Dean Hudson helped develop VoiceOver. With the 30th anniversary of the Americans with Disabilities Act approaching, he looks back on the creation of this Apple tech to describe what’s happening on iPhone and Mac displays to those who are blind or low vision.
Now accessibility technical evangelist at Apple, Hudson promises that Apple remains committed to enabling everyone to use its products. Because they’re life changing to those who need them.
Remembering the early steps of VoiceOver
Apple began development of VoiceOver in the early days of the iPhone. And Hudson was there.
“When my team started working on VoiceOver for iPhone, there was a lot of exploration around things like what happens when you touch items on your iPhone screen,” the Apple employee says. “A sighted user can see it and decide where to touch. I have to touch in order to see it. Several iterations led to Safe Explore, where if you want to activate something on your iPhone, you can double-tap anywhere on the screen.”
Hudson remembers life before this tech. “I went into computer science and I had to have a physical person there in college, reading the screen, because screen readers didn’t exist yet.”
VoiceOver first debuted in the iPhone 3G S in 2009. And now it’s in iPhone, iPad, Mac, Apple Watch and Apple TV.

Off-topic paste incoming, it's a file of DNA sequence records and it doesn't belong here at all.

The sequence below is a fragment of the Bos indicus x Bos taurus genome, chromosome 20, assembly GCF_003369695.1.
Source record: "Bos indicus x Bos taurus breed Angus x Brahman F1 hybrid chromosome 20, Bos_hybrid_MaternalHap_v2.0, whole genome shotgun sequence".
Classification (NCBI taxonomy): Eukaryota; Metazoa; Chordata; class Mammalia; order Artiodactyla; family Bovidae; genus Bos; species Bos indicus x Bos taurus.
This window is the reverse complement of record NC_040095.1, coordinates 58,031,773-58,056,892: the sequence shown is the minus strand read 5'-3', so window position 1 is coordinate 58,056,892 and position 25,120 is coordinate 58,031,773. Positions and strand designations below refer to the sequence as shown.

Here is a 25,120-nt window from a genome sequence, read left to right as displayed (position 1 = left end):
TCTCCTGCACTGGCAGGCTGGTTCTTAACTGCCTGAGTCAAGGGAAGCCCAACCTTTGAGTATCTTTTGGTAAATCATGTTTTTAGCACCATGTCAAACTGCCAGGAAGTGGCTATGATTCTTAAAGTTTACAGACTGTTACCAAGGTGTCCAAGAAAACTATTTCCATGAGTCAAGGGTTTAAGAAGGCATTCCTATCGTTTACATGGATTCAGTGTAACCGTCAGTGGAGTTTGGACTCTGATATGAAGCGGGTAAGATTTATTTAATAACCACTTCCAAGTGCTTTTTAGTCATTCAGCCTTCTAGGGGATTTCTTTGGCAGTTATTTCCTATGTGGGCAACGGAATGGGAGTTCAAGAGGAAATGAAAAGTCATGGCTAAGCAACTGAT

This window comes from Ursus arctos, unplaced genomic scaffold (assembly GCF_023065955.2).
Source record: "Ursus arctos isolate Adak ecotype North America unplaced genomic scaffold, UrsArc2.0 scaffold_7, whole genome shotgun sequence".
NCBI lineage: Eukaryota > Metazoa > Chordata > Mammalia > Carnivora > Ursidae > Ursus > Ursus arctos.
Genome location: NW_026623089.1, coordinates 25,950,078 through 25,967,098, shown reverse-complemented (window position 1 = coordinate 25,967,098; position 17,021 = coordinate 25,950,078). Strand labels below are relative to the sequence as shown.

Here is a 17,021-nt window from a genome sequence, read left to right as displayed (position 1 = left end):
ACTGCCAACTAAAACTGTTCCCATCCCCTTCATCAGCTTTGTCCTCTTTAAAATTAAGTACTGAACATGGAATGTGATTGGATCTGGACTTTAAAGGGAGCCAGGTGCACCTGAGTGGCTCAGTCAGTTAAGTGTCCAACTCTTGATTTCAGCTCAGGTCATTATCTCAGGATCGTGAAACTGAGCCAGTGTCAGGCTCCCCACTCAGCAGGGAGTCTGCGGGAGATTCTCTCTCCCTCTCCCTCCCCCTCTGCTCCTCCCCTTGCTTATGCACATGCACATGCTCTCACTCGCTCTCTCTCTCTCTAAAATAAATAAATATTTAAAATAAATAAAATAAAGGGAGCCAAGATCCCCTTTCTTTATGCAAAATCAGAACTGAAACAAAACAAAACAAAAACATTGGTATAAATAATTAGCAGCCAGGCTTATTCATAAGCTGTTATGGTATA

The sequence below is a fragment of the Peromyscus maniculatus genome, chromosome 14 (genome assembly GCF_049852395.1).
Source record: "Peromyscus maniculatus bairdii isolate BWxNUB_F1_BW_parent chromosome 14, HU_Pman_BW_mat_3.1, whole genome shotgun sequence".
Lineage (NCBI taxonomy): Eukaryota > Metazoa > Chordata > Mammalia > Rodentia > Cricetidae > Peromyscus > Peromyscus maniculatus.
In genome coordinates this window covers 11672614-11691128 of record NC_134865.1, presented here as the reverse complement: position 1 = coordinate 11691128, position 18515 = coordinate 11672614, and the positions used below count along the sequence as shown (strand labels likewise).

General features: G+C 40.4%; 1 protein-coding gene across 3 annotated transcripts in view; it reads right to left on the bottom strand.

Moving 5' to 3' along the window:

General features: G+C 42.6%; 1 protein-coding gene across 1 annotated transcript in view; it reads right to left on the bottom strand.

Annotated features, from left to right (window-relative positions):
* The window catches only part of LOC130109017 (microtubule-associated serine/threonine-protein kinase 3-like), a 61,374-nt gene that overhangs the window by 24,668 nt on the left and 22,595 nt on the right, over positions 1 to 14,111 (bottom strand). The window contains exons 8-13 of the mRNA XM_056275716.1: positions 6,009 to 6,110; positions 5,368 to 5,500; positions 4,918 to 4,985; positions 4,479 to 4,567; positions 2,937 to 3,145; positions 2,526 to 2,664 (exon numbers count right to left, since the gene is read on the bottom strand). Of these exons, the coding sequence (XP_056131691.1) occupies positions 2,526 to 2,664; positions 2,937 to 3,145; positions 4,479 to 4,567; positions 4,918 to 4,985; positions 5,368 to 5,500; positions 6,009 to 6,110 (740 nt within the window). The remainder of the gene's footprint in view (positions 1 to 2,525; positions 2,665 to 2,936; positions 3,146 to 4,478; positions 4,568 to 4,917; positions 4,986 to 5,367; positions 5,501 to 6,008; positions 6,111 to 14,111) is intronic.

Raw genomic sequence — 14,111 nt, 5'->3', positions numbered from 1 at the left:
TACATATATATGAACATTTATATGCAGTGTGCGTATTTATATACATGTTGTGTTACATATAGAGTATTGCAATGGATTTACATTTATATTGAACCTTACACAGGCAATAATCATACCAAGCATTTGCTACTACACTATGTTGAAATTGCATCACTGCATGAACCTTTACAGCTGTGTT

How VoiceOver is used in the real world
Matthew Whitaker, a blind jazz musician, depends on this technology. “When I’m ready to record my music, I use Logic Pro X on my MacBook Pro,” said the artist. “I usually record the drums first, then I add bass, then add whatever else I need. With VoiceOver enabled, I’m able to navigate really well around the software.”
And it’s been helping him for many years. “I still remember the day my dad gave me an iPod touch. I remember teaching myself how to use VoiceOver. I was so happy that I used it every day,” said Whitaker.
Apple is committed to accessibility
VoiceOver is just one of the tools Apple created to make its products more accessible. There’s also Text to Speech, Voice Control, Switch Control, and Siri.
Hudson is accessibility technical evangelist at Apple, and says Apple holds a commitment to ensuring everyone can use Macs, iPhones, etc. “There really should not be any layer between the things I can do on my iPhone and the things someone who doesn’t have a disability can do,” he asserts.
It’s a different world, thanks to the ADA. “I went to school and had a human read code to me on the screen, but now people can use these tools and actually get a job as an engineer. That’s huge,” noted Hudson.